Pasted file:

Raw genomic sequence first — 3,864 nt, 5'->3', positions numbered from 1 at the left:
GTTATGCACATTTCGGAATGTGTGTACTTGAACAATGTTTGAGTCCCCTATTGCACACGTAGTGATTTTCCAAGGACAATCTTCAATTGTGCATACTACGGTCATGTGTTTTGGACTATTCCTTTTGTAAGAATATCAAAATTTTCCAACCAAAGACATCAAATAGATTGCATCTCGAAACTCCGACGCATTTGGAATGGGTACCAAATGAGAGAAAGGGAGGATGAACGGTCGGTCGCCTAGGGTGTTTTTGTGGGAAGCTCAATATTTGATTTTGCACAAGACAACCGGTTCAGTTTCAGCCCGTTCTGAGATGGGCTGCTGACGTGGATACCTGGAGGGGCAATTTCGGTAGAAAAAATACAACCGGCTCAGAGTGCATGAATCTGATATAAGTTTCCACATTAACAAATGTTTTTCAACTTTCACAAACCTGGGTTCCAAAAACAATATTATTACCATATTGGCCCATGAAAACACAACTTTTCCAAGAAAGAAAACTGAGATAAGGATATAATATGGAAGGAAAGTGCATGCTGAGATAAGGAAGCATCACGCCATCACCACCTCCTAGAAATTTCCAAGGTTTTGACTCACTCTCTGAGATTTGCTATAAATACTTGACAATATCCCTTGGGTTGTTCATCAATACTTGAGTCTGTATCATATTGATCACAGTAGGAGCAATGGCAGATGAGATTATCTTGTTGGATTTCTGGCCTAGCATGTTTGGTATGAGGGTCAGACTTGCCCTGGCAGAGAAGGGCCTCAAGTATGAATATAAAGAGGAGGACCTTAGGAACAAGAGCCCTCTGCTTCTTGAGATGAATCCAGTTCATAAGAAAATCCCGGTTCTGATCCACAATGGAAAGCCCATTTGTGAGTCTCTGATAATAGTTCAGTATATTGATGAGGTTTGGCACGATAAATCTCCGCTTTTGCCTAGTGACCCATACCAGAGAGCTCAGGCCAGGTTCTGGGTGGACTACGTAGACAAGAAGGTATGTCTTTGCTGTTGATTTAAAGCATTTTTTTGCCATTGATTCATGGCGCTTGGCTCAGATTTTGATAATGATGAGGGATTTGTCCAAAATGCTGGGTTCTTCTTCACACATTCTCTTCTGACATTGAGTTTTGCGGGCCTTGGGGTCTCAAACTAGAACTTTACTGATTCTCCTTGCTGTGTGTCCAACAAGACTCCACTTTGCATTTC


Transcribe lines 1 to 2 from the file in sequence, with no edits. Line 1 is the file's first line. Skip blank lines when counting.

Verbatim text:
Raw genomic sequence first — 3,864 nt, 5'->3', positions numbered from 1 at the left:
GTTATGCACATTTCGGAATGTGTGTACTTGAACAATGTTTGAGTCCCCTATTGCACACGTAGTGATTTTCCAAGGACAATCTTCAATTGTGCATACTACGGTCATGTGTTTTGGACTATTCCTTTTGTAAGAATATCAAAATTTTCCAACCAAAGACATCAAATAGATTGCATCTCGAAACTCCGACGCATTTGGAATGGGTACCAAATGAGAGAAAGGGAGGATGAACGGTCGGTCGCCTAGGGTGTTTTTGTGGGAAGCTCAATATTTGATTTTGCACAAGACAACCGGTTCAGTTTCAGCCCGTTCTGAGATGGGCTGCTGACGTGGATACCTGGAGGGGCAATTTCGGTAGAAAAAATACAACCGGCTCAGAGTGCATGAATCTGATATAAGTTTCCACATTAACAAATGTTTTTCAACTTTCACAAACCTGGGTTCCAAAAACAATATTATTACCATATTGGCCCATGAAAACACAACTTTTCCAAGAAAGAAAACTGAGATAAGGATATAATATGGAAGGAAAGTGCATGCTGAGATAAGGAAGCATCACGCCATCACCACCTCCTAGAAATTTCCAAGGTTTTGACTCACTCTCTGAGATTTGCTATAAATACTTGACAATATCCCTTGGGTTGTTCATCAATACTTGAGTCTGTATCATATTGATCACAGTAGGAGCAATGGCAGATGAGATTATCTTGTTGGATTTCTGGCCTAGCATGTTTGGTATGAGGGTCAGACTTGCCCTGGCAGAGAAGGGCCTCAAGTATGAATATAAAGAGGAGGACCTTAGGAACAAGAGCCCTCTGCTTCTTGAGATGAATCCAGTTCATAAGAAAATCCCGGTTCTGATCCACAATGGAAAGCCCATTTGTGAGTCTCTGATAATAGTTCAGTATATTGATGAGGTTTGGCACGATAAATCTCCGCTTTTGCCTAGTGACCCATACCAGAGAGCTCAGGCCAGGTTCTGGGTGGACTACGTAGACAAGAAGGTATGTCTTTGCTGTTGATTTAAAGCATTTTTTTGCCATTGATTCATGGCGCTTGGCTCAGATTTTGATAATGATGAGGGATTTGTCCAAAATGCTGGGTTCTTCTTCACACATTCTCTTCTGACATTGAGTTTTGCGGGCCTTGGGGTCTCAAACTAGAACTTTACTGATTCTCCTTGCTGTGTGTCCAACAAGACTCCACTTTGCATTTC